Temper Brittleness Of Steel
1. Temper brittleness refers to the phenomenon that the toughness of the quenched steel decreases after tempering. When the quenched steel is tempered, the hardness decreases and the toughness increases as the tempering temperature increases. However, in the relationship between tempering temperature and impact toughness of many steels, two valleys appear, one between 200 and 400 °C, which is low temperature temper brittleness; the other is between 450 and 650 °C, which is high temperature tempering. brittleness. In the tempering brittle temperature range, as the tempering temperature increases, the impact toughness decreases.
Alloy steel quenched to obtain martensite structure, tempered in the temperature range of 450 ~ 600 ° C; or tempered at 650 ° C after a slow cooling rate of 350 ~ 600 ° C; or tempered at 650 ° C, 350 ~ 650 ° C Long-term heating in the temperature range causes embrittlement of the steel. If the already brittle steel is reheated to 650 ° C and then cooled quickly, the toughness can be restored, so it is also called “reversible temper brittleness”.
2. Causes of temper brittleness: It is due to the segregation of impurity elements at the grain boundaries, which reduces the fracture strength of the grain boundaries and produces temper brittleness.
3. Mechanism of high temperature temper brittleness: 1 When temper brittleness occurs, Ni, Cr, Sb, Sn, P, etc. are all segregated to the original A (austenite) grain boundary (the main type of temper brittleness is produced) The reason) is concentrated on the grain boundary of 2~3 atomic thickness, and the temper brittleness increases with the increase of impurity elements. Ni and Cr not only segregate themselves but also promote segregation of impurity elements. 2 If quenching is not tempered or tempered without embrittlement, no segregation of alloying elements and impurity elements is observed. 3 The alloying element Mo can suppress the segregation of the impurity element to the A grain boundary, and it is not segregated by itself. Carbon also plays a catalytic role. Generally, carbon steel is not sensitive to high temperature temper brittleness, and binary or multi-alloy steels containing chromium, manganese, nickel and silicon are sensitive, and the brittleness sensitivity varies depending on the type and content of the alloy elements.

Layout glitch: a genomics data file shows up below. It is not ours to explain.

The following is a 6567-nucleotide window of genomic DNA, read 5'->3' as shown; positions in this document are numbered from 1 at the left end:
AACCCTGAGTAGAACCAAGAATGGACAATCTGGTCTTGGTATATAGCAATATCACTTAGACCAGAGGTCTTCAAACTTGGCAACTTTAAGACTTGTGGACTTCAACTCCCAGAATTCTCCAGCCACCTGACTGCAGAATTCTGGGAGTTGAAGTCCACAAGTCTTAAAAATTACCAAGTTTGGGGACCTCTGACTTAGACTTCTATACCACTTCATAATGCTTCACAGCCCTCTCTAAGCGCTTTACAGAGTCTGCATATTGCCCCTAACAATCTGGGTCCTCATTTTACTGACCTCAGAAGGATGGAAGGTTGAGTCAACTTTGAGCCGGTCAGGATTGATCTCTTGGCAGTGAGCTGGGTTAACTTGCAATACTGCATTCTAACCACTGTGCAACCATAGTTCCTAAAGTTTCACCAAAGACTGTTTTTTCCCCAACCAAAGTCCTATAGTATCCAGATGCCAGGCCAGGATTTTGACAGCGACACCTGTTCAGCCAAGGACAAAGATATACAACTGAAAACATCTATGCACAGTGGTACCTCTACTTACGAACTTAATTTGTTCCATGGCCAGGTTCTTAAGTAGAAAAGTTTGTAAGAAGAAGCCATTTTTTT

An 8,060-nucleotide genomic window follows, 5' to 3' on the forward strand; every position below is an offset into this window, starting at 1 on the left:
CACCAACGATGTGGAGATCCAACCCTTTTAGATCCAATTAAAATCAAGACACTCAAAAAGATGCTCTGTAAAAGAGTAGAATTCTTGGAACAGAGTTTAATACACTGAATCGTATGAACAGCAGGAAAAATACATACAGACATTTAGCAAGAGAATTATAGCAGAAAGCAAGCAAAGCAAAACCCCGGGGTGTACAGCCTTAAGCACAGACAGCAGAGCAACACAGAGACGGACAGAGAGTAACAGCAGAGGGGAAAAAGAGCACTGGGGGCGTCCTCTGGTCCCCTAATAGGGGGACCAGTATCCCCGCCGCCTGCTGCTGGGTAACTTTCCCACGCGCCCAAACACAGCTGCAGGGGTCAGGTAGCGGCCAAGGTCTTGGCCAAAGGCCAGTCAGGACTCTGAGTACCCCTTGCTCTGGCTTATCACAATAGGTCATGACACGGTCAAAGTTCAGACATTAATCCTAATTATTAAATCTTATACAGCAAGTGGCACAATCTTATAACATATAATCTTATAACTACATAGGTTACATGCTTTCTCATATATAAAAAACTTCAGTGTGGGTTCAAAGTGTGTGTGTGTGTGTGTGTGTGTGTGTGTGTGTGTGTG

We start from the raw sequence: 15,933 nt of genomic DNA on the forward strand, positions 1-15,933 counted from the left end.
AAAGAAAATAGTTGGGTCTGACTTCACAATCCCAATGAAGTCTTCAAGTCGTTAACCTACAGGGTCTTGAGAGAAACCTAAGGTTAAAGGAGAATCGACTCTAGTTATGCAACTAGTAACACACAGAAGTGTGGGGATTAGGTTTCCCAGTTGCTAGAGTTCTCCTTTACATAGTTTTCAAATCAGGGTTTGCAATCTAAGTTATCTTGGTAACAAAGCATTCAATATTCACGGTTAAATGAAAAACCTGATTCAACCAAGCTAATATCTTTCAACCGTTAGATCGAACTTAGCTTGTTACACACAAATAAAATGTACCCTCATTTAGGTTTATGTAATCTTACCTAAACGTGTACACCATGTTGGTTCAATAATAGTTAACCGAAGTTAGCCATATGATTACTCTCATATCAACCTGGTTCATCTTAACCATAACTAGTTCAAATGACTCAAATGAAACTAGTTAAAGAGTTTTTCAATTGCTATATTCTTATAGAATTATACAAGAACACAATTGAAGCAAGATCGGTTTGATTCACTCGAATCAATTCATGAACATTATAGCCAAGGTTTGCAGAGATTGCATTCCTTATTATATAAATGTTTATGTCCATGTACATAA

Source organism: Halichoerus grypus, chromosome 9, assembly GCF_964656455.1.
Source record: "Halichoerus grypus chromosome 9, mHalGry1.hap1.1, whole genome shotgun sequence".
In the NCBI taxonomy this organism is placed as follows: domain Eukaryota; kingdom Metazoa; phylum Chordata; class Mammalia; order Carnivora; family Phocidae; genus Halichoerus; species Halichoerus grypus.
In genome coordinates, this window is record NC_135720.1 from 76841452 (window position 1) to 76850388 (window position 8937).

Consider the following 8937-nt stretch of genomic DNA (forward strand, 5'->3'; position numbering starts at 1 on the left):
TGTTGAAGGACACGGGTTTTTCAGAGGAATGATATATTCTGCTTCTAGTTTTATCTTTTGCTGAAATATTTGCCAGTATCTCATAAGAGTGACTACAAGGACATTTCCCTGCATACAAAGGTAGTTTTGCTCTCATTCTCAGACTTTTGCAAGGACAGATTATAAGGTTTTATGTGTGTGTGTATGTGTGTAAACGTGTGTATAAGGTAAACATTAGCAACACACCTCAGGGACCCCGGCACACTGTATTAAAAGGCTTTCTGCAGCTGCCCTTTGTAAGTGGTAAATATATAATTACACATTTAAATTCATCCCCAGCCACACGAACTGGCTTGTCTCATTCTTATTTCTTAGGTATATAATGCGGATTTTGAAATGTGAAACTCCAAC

4. Methods to prevent temper brittleness:
(1)Improve the purity of steel and minimize impurities;
(2)Adding an appropriate amount of beneficial alloying elements such as Mo and W; when the molybdenum content in the steel is increased to 0.7%, the tendency of high-temperature temper embrittlement is greatly reduced, and a special carbide rich in molybdenum is formed in the steel beyond this limit. The molybdenum content in the matrix is reduced, and the embrittlement tendency of the steel is increased. For the long-term work in the high-temperature temper embrittlement zone, it is difficult to prevent embrittlement by adding molybdenum alone. Only the content of impurity elements in the steel is lowered, and the purity of the steel is improved.
(3)For parts with small size and simple shape, use the method of quick cooling after tempering;
(4)Sub-temperature quenching (lower than A1~A3 temperature line): Refine the grains and reduce the segregation of impurities. After heating, it is A+F (F is ferrite, thin strip shape), impurities are concentrated in F, and F has a large ability to dissolve impurity elements, and can suppress segregation of impurity elements to A grain boundaries.
(5)Using high temperature deformation heat treatment, the crystal grains are ultra-fine, the grain boundary area is increased, and the concentration of impurity element segregation is reduced.
(6) After high-temperature tempering, it is cooled by oil cooling or water to suppress the segregation of impurity elements at the grain boundary.
5. Tempering or stress relief annealing of die-casting molds should be avoided as much as possible within the high temperature brittleness range.